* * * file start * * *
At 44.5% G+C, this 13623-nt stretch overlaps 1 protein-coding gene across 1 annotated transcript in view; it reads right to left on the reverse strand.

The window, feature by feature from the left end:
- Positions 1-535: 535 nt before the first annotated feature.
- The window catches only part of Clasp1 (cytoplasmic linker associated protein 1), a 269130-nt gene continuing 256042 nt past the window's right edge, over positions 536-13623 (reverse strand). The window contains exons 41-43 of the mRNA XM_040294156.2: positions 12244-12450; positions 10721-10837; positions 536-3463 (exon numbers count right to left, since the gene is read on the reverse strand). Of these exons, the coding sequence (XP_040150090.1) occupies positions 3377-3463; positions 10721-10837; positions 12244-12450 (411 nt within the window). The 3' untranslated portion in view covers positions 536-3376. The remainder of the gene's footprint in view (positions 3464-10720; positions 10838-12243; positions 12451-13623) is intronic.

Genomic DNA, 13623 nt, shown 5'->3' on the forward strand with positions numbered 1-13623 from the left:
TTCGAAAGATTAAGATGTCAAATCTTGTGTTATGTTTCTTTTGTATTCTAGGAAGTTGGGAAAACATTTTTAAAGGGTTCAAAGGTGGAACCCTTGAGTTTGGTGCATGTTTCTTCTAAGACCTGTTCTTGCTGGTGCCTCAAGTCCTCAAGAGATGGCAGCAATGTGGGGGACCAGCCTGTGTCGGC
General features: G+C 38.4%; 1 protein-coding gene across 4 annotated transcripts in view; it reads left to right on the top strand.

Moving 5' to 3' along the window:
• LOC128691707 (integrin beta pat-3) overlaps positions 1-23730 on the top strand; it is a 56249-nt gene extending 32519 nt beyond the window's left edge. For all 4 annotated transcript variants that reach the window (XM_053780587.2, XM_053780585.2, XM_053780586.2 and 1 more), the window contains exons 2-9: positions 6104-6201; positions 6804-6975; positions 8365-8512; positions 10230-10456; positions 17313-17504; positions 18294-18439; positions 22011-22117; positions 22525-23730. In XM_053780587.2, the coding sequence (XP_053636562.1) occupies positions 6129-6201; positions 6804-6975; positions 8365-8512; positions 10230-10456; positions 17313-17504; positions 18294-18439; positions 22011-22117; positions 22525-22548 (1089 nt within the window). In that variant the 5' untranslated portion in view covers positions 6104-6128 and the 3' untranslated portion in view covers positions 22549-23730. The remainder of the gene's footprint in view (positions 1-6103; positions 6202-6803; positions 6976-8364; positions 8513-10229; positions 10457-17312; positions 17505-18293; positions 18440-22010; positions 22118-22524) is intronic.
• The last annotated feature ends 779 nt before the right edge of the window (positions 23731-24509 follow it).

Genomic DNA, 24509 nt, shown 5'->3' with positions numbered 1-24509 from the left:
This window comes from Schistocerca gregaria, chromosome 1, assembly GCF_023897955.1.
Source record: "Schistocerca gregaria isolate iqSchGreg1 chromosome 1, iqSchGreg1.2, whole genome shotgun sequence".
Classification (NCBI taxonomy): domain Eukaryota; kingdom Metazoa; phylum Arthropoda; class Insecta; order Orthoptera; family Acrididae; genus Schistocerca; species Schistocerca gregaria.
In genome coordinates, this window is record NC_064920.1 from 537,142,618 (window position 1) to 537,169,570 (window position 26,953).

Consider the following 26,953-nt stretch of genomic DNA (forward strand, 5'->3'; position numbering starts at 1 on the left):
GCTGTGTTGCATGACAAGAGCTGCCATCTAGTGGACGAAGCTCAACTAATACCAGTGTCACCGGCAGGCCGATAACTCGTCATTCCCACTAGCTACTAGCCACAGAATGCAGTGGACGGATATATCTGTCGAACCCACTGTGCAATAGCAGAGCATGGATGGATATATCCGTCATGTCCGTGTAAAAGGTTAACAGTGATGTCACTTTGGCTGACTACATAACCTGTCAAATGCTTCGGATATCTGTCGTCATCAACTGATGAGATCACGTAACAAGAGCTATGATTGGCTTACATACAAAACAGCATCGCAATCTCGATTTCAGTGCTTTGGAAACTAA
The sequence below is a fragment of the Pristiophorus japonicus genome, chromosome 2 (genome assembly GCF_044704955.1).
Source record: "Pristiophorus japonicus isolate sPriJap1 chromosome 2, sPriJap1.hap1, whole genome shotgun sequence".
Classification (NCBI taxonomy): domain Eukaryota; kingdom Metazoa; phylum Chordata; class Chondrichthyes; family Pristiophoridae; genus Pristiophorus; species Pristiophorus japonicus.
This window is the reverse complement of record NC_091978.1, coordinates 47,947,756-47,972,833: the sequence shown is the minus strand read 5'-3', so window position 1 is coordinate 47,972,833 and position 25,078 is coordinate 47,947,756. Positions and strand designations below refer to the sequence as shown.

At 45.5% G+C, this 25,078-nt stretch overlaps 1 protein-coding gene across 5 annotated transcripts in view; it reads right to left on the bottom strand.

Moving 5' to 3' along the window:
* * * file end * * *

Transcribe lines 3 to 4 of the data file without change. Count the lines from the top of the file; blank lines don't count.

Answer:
- Positions 1-535: 535 nt before the first annotated feature.
- The window catches only part of Clasp1 (cytoplasmic linker associated protein 1), a 269130-nt gene continuing 256042 nt past the window's right edge, over positions 536-13623 (reverse strand). The window contains exons 41-43 of the mRNA XM_040294156.2: positions 12244-12450; positions 10721-10837; positions 536-3463 (exon numbers count right to left, since the gene is read on the reverse strand). Of these exons, the coding sequence (XP_040150090.1) occupies positions 3377-3463; positions 10721-10837; positions 12244-12450 (411 nt within the window). The 3' untranslated portion in view covers positions 536-3376. The remainder of the gene's footprint in view (positions 3464-10720; positions 10838-12243; positions 12451-13623) is intronic.